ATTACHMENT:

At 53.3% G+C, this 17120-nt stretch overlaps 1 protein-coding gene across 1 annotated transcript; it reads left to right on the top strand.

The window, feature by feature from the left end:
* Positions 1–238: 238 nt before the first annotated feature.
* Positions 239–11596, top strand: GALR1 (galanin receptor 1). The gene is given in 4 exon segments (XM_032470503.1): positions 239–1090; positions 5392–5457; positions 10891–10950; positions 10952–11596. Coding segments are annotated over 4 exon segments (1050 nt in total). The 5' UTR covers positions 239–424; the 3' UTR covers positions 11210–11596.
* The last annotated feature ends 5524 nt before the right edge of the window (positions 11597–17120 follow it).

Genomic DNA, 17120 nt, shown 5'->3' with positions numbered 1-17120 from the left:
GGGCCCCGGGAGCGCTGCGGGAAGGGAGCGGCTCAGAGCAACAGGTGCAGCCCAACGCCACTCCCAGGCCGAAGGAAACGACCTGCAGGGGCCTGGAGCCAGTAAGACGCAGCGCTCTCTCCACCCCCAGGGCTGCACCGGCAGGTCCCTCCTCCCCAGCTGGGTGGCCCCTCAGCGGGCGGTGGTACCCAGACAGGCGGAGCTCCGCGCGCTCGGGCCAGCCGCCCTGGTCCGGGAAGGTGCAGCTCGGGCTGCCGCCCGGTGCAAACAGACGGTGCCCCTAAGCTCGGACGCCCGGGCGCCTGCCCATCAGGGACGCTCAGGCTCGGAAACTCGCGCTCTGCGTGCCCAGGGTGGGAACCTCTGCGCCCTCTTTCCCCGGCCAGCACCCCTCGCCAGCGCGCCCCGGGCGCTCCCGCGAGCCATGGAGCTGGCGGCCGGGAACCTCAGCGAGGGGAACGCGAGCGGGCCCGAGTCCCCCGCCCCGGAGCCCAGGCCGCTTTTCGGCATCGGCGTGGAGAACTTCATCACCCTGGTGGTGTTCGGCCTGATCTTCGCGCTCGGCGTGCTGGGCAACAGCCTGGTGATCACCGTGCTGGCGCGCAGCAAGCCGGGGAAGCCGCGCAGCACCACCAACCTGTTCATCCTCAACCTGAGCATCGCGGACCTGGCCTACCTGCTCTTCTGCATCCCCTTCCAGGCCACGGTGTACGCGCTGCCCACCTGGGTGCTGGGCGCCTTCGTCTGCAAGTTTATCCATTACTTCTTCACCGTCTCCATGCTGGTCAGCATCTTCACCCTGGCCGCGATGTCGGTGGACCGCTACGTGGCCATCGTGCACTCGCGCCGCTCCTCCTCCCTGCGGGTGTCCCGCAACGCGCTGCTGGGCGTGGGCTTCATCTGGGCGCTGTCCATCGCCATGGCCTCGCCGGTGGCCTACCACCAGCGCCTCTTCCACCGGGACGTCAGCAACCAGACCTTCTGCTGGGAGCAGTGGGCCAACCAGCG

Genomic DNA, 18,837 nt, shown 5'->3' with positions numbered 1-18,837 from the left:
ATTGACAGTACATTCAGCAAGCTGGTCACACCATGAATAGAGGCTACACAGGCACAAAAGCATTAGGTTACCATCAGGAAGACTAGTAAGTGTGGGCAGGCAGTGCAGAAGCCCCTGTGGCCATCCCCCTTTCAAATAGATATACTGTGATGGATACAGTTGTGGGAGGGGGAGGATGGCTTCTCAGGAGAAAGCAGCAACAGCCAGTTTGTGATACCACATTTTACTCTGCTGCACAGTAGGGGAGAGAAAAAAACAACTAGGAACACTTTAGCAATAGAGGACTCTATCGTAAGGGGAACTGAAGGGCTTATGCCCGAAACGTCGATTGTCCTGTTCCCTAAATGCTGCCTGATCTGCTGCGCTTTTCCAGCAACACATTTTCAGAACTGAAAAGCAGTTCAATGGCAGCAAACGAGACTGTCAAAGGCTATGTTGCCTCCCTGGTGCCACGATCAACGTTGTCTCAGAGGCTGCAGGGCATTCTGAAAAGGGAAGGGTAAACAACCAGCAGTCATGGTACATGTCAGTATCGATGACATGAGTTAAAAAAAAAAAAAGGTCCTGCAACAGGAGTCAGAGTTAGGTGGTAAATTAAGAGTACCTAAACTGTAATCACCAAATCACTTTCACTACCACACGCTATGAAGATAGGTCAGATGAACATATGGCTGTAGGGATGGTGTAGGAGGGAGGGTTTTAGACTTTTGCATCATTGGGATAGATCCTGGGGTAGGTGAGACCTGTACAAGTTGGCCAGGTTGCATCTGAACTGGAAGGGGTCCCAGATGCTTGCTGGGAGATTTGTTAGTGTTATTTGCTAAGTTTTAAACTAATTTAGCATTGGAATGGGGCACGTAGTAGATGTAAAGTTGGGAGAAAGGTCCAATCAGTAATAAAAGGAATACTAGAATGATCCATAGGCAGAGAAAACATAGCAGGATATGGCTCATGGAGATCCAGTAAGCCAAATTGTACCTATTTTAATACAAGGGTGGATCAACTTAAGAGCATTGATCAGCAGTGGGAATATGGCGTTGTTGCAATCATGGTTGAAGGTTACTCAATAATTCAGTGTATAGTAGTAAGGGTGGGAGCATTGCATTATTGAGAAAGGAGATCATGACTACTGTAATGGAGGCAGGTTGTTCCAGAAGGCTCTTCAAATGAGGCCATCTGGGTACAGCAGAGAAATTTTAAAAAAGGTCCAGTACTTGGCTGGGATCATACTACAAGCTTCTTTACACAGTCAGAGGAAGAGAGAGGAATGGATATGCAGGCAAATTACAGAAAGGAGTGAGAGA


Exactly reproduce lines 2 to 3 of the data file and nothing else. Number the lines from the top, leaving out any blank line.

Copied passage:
The window, feature by feature from the left end:
* Positions 1–238: 238 nt before the first annotated feature.